In 2012, the Panther Dash For Education was created to generate funds that will support scholastic achievement, leadership training, and continue the commitment to life-long learning and service to the global community for sisters.[15][18] A virtual race, sisters are encourage to participate in any run/walk event of their choice and then later upload it to media sites. The sorority has been active in bringing about social changes in the community as well. In hopes of encouraging their members and youth of color to promote positive change, they began a partnership with VotoLatino in 2012, a nonpartisan organization that empowers Latino Millennials to claim a better future for themselves and their community by voting and learning how to make a difference.[19]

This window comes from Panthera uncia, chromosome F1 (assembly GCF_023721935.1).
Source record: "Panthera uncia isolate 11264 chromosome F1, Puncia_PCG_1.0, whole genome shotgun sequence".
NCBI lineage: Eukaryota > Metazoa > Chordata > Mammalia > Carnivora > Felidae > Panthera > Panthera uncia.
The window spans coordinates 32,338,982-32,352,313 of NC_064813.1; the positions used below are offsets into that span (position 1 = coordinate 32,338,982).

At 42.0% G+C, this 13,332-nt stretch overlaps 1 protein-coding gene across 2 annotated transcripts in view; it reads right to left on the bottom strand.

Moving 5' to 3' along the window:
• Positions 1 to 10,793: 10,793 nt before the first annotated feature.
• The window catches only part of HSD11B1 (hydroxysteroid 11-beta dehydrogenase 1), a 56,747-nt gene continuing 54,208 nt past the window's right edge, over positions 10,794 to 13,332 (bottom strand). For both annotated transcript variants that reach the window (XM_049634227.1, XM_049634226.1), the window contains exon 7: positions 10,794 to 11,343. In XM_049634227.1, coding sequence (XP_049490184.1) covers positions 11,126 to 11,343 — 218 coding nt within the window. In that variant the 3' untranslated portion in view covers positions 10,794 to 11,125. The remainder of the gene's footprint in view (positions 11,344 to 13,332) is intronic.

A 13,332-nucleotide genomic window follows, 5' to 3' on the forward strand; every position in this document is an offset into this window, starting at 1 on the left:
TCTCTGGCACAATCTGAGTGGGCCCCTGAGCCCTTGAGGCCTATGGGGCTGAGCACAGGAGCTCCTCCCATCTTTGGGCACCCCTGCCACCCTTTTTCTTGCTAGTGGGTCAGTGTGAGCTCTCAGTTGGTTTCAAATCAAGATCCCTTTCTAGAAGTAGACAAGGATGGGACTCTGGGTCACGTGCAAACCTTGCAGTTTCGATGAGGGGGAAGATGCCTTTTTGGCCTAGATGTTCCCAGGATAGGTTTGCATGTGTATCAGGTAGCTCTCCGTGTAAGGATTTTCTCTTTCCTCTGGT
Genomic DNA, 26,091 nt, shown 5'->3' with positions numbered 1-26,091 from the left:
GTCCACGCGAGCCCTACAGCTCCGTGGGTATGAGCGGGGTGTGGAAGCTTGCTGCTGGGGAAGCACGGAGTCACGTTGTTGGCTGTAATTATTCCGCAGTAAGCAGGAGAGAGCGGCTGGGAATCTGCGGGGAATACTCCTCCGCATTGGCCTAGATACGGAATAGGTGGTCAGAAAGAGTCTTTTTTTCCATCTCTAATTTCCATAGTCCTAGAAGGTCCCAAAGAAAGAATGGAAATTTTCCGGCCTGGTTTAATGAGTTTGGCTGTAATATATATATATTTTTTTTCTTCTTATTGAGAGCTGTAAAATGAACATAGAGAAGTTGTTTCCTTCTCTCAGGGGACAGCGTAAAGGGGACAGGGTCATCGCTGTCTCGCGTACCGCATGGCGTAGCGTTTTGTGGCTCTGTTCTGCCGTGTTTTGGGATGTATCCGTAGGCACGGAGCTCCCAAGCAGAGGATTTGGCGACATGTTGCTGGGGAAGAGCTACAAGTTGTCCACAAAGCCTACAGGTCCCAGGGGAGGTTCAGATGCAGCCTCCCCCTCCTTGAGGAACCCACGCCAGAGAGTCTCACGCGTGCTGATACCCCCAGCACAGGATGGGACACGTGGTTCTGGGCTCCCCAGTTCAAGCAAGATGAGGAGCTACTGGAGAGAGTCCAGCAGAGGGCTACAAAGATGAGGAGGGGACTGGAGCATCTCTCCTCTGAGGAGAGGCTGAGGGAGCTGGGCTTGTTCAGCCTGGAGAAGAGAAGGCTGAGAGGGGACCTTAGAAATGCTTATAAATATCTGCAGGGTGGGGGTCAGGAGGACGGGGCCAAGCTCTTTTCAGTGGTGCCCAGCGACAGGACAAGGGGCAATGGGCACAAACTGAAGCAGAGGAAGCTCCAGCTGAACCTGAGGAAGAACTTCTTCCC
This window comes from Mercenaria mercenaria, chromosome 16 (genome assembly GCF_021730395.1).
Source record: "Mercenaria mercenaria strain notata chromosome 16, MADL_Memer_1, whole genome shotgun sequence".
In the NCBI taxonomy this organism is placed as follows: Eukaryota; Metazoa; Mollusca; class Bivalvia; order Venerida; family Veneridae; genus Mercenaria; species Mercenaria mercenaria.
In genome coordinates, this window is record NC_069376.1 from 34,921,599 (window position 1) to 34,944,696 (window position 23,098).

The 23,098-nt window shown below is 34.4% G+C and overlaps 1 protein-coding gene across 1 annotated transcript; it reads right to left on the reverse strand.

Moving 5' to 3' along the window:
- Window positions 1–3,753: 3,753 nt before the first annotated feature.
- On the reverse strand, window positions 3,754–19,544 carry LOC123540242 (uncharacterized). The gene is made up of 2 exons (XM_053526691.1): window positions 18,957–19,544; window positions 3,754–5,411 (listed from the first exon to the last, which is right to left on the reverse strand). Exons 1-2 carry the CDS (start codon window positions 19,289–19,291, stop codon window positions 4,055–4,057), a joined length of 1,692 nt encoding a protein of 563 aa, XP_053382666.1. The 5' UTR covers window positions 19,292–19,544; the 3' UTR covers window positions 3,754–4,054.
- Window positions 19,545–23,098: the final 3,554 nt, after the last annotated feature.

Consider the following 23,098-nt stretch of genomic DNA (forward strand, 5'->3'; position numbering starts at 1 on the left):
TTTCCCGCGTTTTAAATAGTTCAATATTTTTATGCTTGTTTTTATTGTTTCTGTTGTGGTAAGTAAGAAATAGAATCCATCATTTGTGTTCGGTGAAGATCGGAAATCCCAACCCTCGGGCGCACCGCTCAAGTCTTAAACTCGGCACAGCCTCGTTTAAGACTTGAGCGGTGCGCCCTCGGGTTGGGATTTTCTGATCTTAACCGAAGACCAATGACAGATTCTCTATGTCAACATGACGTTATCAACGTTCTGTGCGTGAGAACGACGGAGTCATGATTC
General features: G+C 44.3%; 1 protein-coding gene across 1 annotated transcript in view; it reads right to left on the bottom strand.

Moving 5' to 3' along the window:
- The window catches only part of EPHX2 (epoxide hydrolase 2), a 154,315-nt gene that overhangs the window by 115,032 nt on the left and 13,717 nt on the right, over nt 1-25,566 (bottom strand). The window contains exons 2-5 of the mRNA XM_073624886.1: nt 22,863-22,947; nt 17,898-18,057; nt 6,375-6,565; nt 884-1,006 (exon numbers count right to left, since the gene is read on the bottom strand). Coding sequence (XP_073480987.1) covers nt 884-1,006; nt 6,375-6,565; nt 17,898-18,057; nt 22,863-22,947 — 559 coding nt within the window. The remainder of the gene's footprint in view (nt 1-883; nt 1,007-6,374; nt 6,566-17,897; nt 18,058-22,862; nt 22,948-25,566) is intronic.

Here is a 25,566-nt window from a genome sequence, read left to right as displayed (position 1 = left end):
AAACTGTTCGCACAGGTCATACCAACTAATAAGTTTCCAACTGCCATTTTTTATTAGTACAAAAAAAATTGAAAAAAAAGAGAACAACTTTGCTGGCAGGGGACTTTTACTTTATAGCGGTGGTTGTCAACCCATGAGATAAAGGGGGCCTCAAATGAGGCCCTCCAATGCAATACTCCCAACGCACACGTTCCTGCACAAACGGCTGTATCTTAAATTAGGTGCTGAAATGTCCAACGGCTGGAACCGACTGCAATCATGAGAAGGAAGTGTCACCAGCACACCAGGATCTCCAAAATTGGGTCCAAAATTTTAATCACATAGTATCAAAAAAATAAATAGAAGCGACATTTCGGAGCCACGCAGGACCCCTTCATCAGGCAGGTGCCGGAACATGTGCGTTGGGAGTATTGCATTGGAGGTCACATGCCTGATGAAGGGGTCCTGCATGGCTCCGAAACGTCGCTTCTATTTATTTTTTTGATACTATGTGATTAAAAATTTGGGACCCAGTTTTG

For their 2013 National Sisterhood Retreat, Sigma Lambda Gamma was honored by the Diosa Nail & Polish company with their colors to commemorate the Educate. Engage. Empower. theme. Sisters suggested names and voted on it. The two colors are: “Women of Dis-PINK-tion” to reflect their color shocking pink and “On the Prowl” to reflect their color majestic purple as well as their stone, amethyst. It was made available exclusively to sisters only and has since been sold out.[20]

Gamma Founders[edit]

A snapshot of the five Founding Mothers of the sorority

The five Founding Mothers of Sigma Lambda Gamma are:

  • Gloria Cuevas
  • Julieta Maria Miller
  • Maria Ester Pineda
  • Danell Marie Riojas
  • Guadalupe Temiquel

Philanthropies[edit]